Stephen was well pleased with the victory as it removed the immediate threat in the north. He rewarded some of the leading members of the successful action by creating William de Albemarle earl of Yorkshire whilst Robert de Ferrers was similarly made earl of Derbyshire.

What it all meant

The Battle of the Standard holds a certain place in 'Scottish' history as one of those missed opportunities. Ah, if only we'd have won they sigh. And indeed if David had won, then it is quite probable that the border settlement imposed by William II might have been superceded by something else, and that the Scotland-England border might have ended up on the river Humber.

As it was David lost and lost badly, and was therefore never fully able to exploit the weakness of the English monarchy during the reign of Stephen.

The battle is often portrayed in nationalistic terms as a Scotland versus England battle. Indeed for the sake of convenience, the account of the conflict given above refers to the two opposing sides as 'Scottish' and English'.

There were however, 'English' fighting on the 'Scottish' side and vice versa. It is particularly worth noting the name of one Robert of Bruce, a 'Scots-Norman' baron who disagreed so strongly with David's policy that he came south to fight against him. (This is a fact coveniently omitted in the 'Scottish' histories presumably to avoid sullying the name of the more famous Robert the Bruce who was of course descended from this very Robert.)

The truth was that Stephen was an Anglo-Norman who happened to be King of the English and Duke of Normandy, whilst David I was an Anglo-Norman who happened to be Lord of Huntingdon and Earl of Northampton as well as being King of Scots (not to mention being Prince of Cumbria to boot). He had ambitions to control the earldom of Northumberland, and was trying to take advantage of Stephen's weakness to achieve that very end. They were just two kings fighting of who had what and were motivated by territorial greed.2

To David's rag bag army of Saxon-English refugees, Scots, Cumbrians, the 'men of Carlise', the whole campaign was one long murderous rampage featuring ample opportunity for looting and raping. To the army of Thurstan it was simply a matter of defending their homes from a marauding bunch of murderers and rapists.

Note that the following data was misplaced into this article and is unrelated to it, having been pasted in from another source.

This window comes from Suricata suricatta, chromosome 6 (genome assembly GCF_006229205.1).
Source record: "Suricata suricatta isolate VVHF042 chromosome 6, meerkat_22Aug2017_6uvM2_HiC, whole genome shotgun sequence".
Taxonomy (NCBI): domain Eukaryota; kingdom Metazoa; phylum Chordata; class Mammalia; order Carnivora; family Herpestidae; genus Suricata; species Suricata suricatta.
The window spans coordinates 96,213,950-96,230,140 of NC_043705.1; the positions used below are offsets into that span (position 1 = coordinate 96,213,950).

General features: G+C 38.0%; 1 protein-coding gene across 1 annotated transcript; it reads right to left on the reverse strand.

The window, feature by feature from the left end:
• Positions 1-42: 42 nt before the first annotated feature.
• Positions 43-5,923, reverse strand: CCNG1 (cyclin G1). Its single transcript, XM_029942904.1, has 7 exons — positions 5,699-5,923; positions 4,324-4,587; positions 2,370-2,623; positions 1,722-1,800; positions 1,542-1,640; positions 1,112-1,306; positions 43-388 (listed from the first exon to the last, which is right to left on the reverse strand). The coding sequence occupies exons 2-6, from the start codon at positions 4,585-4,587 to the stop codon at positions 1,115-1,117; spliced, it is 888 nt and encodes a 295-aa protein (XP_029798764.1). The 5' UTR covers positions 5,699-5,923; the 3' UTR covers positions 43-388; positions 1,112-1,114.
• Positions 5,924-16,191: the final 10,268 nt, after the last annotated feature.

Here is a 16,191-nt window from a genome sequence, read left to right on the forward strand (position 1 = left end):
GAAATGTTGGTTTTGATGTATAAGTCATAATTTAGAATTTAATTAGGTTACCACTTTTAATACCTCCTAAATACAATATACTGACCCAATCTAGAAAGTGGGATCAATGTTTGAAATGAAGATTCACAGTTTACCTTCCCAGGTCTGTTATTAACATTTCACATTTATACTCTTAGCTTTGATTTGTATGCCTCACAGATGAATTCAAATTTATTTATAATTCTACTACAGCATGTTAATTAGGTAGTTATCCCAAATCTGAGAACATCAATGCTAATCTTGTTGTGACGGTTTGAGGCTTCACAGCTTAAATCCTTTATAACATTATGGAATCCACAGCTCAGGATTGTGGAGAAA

There was nothing remarkable about any of this; it was just the nature of warfare in the twelfth century.


NOTES

1 There does not appear to have been any one individual in charge on the English side, but the names given for the knights that organised the defence of York were William de Albemarle, Walter de Gant, Robert de Bruce, Roger de Mowbray, Walter Espec, Ilbert de Lacy, William de Percy, Richard de Courcy, William Fossard, Robert de Stuteville

2 In fact, come to think of it David was undoubtedly more English than Stephen.His mother was 'English' his grandmother was 'English', he married the daughter of the Anglo-Danish Waltheof Siwardson and Judith of Lens (a niece of William I) whereas Stephen was thoroughly Norman as far as I can see.

3 It is worthwhile quoting just one of descriptions of the behaviour of David's army during the campaign;

Then, sparing no rank, no age, no sex, no condition, they first massacred, in the most barbarous manner possible, children and kindred in the sight of their relatives, masters in sight of their servants, and servants in the sight of their masters, and husbands before the eyes of their wives; and then (horrible to relate) they carried off, like so much booty, the noble matrons and chaste virgins, together with other women. These naked, fettered, herded together; by whips and thongs they drove before them, goading them with their spears and other weapons.

Sourced from Richard of Hexham's chronicle, The Acts of King Stephen and the Battle of the Standard, 1135 to 1139
Originally translated by Joseph Stevenson, The Church Historians of England (London, 1853-58) online at www.deremilitari.org/hexham.htm